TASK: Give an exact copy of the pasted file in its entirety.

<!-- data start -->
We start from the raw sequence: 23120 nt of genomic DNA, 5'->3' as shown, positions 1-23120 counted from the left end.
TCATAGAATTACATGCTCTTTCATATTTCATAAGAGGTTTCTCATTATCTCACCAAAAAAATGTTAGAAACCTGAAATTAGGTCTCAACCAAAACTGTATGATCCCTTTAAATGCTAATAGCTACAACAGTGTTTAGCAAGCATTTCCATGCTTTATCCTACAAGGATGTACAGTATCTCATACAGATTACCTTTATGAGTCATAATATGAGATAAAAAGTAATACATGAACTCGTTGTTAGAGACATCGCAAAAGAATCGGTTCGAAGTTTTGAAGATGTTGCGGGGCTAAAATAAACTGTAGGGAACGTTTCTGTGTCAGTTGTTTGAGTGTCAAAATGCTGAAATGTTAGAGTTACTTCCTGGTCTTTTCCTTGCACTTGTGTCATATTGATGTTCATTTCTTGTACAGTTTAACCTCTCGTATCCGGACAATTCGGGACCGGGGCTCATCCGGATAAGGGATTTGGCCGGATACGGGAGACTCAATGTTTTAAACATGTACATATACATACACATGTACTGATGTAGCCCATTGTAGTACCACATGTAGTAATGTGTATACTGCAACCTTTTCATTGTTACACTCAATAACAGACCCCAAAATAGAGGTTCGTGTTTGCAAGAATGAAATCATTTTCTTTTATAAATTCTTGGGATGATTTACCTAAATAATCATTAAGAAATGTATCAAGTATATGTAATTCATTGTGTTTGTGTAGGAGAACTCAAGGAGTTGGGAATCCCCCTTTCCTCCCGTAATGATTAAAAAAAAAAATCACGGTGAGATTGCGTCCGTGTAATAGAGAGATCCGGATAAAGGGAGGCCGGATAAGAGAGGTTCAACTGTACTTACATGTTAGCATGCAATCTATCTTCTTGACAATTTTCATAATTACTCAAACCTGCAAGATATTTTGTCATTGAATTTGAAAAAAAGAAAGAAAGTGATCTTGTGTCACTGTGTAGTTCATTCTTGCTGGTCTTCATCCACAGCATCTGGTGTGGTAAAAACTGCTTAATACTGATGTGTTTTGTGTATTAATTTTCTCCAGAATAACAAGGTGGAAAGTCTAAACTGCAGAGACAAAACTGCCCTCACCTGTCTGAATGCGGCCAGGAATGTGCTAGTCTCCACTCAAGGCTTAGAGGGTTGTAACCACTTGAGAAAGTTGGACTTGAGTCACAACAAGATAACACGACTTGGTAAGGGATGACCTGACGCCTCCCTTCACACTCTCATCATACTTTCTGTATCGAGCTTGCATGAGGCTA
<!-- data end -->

We start from the raw sequence: 23120 nt of genomic DNA, 5'->3' as shown, positions 1-23120 counted from the left end.
TCATAGAATTACATGCTCTTTCATATTTCATAAGAGGTTTCTCATTATCTCACCAAAAAAATGTTAGAAACCTGAAATTAGGTCTCAACCAAAACTGTATGATCCCTTTAAATGCTAATAGCTACAACAGTGTTTAGCAAGCATTTCCATGCTTTATCCTACAAGGATGTACAGTATCTCATACAGATTACCTTTATGAGTCATAATATGAGATAAAAAGTAATACATGAACTCGTTGTTAGAGACATCGCAAAAGAATCGGTTCGAAGTTTTGAAGATGTTGCGGGGCTAAAATAAACTGTAGGGAACGTTTCTGTGTCAGTTGTTTGAGTGTCAAAATGCTGAAATGTTAGAGTTACTTCCTGGTCTTTTCCTTGCACTTGTGTCATATTGATGTTCATTTCTTGTACAGTTTAACCTCTCGTATCCGGACAATTCGGGACCGGGGCTCATCCGGATAAGGGATTTGGCCGGATACGGGAGACTCAATGTTTTAAACATGTACATATACATACACATGTACTGATGTAGCCCATTGTAGTACCACATGTAGTAATGTGTATACTGCAACCTTTTCATTGTTACACTCAATAACAGACCCCAAAATAGAGGTTCGTGTTTGCAAGAATGAAATCATTTTCTTTTATAAATTCTTGGGATGATTTACCTAAATAATCATTAAGAAATGTATCAAGTATATGTAATTCATTGTGTTTGTGTAGGAGAACTCAAGGAGTTGGGAATCCCCCTTTCCTCCCGTAATGATTAAAAAAAAAAATCACGGTGAGATTGCGTCCGTGTAATAGAGAGATCCGGATAAAGGGAGGCCGGATAAGAGAGGTTCAACTGTACTTACATGTTAGCATGCAATCTATCTTCTTGACAATTTTCATAATTACTCAAACCTGCAAGATATTTTGTCATTGAATTTGAAAAAAAGAAAGAAAGTGATCTTGTGTCACTGTGTAGTTCATTCTTGCTGGTCTTCATCCACAGCATCTGGTGTGGTAAAAACTGCTTAATACTGATGTGTTTTGTGTATTAATTTTCTCCAGAATAACAAGGTGGAAAGTCTAAACTGCAGAGACAAAACTGCCCTCACCTGTCTGAATGCGGCCAGGAATGTGCTAGTCTCCACTCAAGGCTTAGAGGGTTGTAACCACTTGAGAAAGTTGGACTTGAGTCACAACAAGATAACACGACTTGGTAAGGGATGACCTGACGCCTCCCTTCACACTCTCATCATACTTTCTGTATCGAGCTTGCATGAGGCTA